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Thread: Transgender and shyness

  1. #26
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    As I read what others have written about the torture they went thru growing up I reflected upon my distraught childhood. I had speech dyslexia. didn't speak until I was 4. Teased, harassed and bullied all my life. I tried to fit in when I could. But I was nothing but a wallflower hoping no one wouold shine their light at me. Mostly a loner. Ne'er-do-well. Couldn't learn. So I read a lot. Escaped into my books. I am blossoming as I transition. I still have a lot of awkward moments in carrying a conversation, but I feel it is getting better.
    Diane Elizabeth

  2. #27
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    This is a good thread. I have definitely have social anxiety disorder but ironically, because of that, I go out looking however I want because I feel anxious anyway, so I don't have anything to lose.
    [SIGPIC][/SIGPIC] Do what thou wilt shall be the whole of the Law.

  3. #28
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    Very interesting thread!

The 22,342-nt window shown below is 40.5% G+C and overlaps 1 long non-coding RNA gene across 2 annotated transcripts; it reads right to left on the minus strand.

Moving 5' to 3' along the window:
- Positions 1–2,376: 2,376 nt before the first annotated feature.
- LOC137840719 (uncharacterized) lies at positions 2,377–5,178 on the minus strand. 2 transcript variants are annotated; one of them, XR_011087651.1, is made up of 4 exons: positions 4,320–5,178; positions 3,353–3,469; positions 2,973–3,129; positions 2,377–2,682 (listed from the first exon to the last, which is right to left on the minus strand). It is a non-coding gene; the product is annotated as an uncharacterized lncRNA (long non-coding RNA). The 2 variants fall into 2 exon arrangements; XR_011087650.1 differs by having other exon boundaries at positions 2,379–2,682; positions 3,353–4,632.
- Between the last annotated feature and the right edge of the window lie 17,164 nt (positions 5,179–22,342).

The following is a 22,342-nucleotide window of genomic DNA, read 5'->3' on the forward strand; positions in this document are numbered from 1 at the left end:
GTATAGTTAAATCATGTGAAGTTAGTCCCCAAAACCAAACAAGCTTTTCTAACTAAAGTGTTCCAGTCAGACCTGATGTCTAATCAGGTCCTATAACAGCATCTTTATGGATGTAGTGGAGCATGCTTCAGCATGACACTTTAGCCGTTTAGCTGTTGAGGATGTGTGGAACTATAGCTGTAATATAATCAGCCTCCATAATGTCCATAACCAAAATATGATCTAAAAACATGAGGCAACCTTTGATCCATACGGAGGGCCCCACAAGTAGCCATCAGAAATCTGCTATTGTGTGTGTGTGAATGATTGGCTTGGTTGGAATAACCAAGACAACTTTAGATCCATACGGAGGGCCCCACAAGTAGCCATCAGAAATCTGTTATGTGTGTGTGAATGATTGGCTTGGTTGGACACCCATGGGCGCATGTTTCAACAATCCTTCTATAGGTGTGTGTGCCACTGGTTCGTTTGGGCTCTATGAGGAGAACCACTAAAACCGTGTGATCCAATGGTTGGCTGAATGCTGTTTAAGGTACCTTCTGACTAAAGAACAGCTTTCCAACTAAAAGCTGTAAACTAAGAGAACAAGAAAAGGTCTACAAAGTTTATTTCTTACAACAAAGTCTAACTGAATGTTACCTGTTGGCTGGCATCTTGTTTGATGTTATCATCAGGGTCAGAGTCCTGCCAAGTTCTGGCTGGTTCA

I too am very shy. I wouldn't talk at all around the boys when younger because it was safer to not draw attention to myself. That feeling of not wanting attention is still there today (but a little less strongly). And the girls wouldn't have anything to do with me because????
    To this day, I feel much more comfortable talking to women than men and still tend to be in the background. If I see someone I would consider attractive, it's very difficult to work up the nerve to talk to them, if ever. I guess it would be that fear of rejection.
    It's easy to say in my head "why would they want to know me?"

    I never thought before of being TG as having anything to do with the shyness. I just didn't put them together, but it makes a lot of sense.

  4. #29
    Junior Member April Lyn's Avatar
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    I also have always felt very shy and uncomfortable around others. During a recient conversation with my wife I described it as kinda like how it feels when you have a zit or something and you think that the whole world is just staring at it. thats how if feels for me anyway, can anyone else relate?

    - April

  5. #30